Contents of this article
At present Connected Histories includes only some of the transcriptions which will eventually be created by the Transcribe Bentham project. The remaining transcripts will be added when they are completed.
Transcribe Bentham is a participatory project which recruits volunteers to transcribe the thousands of previously unpublished Bentham papers which are held by University College London Library's Special Collections; this collection runs to some 60,000 manuscript folios, or an estimated 30 million words. The British Library holds a further 12,500 folios, or an estimated 6.5 million words.
Currently, over 4,700 manuscripts have been transcribed and are included
in Connected Histories. Transcribe Bentham forms a part of UCL's
long-running Bentham Project (founded in 1959), which is producing the
new critical edition of
The Collected Works of Jeremy Bentham
Transcripts produced by volunteers will form the basis for future volumes of the edition.
Bentham was a major figure in legal philosophy, the founder of modern
doctrine of utilitarianism, a theorist of representative democracy, and
the originator of contemporary notions of surveillance through his
proposed 'panopticon' prison. Bentham is also well-known for requesting
that his mortal remains be preserved and put on display; his auto-icon ('self image') now
sits in a wooden box and dressed in his clothes, in UCL's South Cloisters.
Bentham's manuscript papers consist of drafts and notes for both
published and several substantial unpublished works, correspondence, and
other ephemera. Major topics addressed include crime and punishment,
convict transportation, law, moral philosophy, political economy, and
religion. The subject matter relates primarily to Britain, but Bentham
corresponded with, and wrote about, people and governments all over the
world, including Australia, Ecuador, France, Greece, Libya, Portugal,
Russia, Spain, and the United States.
The majority of the collection is in English, though there are
substantial parts of the collection written in French. Bentham also
occasionally wrote in Latin and Ancient Greek.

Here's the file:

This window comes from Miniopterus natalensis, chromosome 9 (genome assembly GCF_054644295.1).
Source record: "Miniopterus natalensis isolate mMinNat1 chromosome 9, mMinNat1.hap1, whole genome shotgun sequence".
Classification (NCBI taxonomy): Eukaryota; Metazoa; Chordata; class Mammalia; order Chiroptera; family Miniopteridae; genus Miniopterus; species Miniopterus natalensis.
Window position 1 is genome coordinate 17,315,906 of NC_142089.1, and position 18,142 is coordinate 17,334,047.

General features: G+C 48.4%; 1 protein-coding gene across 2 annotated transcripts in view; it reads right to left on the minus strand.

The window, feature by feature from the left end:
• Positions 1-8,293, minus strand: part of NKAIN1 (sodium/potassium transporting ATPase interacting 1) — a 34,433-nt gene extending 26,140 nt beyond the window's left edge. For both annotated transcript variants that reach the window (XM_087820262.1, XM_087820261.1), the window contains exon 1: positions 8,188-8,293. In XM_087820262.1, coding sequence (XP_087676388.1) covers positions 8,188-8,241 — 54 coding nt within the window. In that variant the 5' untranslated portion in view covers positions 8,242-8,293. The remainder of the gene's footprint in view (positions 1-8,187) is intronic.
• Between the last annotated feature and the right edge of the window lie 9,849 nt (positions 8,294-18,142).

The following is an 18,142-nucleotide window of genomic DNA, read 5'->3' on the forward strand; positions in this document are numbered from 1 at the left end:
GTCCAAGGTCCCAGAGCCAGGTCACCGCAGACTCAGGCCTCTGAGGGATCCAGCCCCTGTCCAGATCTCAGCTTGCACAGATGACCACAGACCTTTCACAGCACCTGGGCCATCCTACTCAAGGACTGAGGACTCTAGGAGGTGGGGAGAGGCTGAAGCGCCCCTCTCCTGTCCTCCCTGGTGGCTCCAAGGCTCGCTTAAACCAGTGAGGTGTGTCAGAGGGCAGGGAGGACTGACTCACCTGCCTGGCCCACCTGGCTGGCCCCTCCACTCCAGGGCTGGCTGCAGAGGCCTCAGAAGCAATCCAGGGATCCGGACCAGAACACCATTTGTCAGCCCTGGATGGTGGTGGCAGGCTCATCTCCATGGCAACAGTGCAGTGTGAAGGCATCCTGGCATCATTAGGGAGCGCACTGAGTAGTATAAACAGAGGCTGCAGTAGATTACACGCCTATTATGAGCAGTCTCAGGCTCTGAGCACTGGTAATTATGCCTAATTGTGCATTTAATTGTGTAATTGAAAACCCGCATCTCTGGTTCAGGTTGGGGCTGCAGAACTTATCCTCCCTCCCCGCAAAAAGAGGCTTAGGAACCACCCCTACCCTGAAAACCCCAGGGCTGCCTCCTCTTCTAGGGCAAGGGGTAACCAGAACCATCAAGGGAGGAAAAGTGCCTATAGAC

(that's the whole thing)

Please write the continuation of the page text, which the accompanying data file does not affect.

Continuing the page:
Strengths and weaknesses
The transcripts provided constitute only a fraction of the surviving Bentham papers (ultimately, the full manuscript collection will be available from UCL Library's digital Bentham Papers repository). The manuscripts transcribed don't focus on any particular subject, and they are not currently grouped according to the content of his published works. For a deeper understanding of Bentham's ideas, the papers should be consulted alongside the existing published editions of his papers.
The transcriptions may not be particularly accurate, both because they are carried out by volunteers (though they have been checked by editors) and because Bentham's handwriting became very difficult to read in his later years.
The text has been manually transcribed and linked to original page
images to facilitate checking, and encoded in Text-Encoding Initiative
compliant XML. Structural (paragraphs, line-breaks, page-breaks) and
compositional (deletions, interlineal additions, marginal notes)
features of the manuscripts have been encoded.
About the project
Transcribe Bentham is hosted by the Bentham Project, and produced in
collaboration with UCL Centre for Digital Humanities, UCL Library
Services, UCL Creative Media Services, and the University of London
Computer Centre. Transcribe Bentham was established under a twelve
month AHRC grant (April 2010 to May 2011).
For two years from 1 October 2012, Transcribe Bentham is supported by
a grant from the Andrew W. Mellon Foundation's 'Scholarly
Communications' programme, and the British Library has also joined the
project consortium. This phase of the project will see almost all of the
UCL Bentham Papers digitised, as well as all of the Bentham manuscripts
held by the British Library; all of the images will be stored in a
single digital repository, uniting the collection for the first time
since Bentham's death. Significant improvements will also be made to the
Transcribe Bentham has over 2,500 registered users, among whom are a
core group of volunteers producing high-quality transcripts on a regular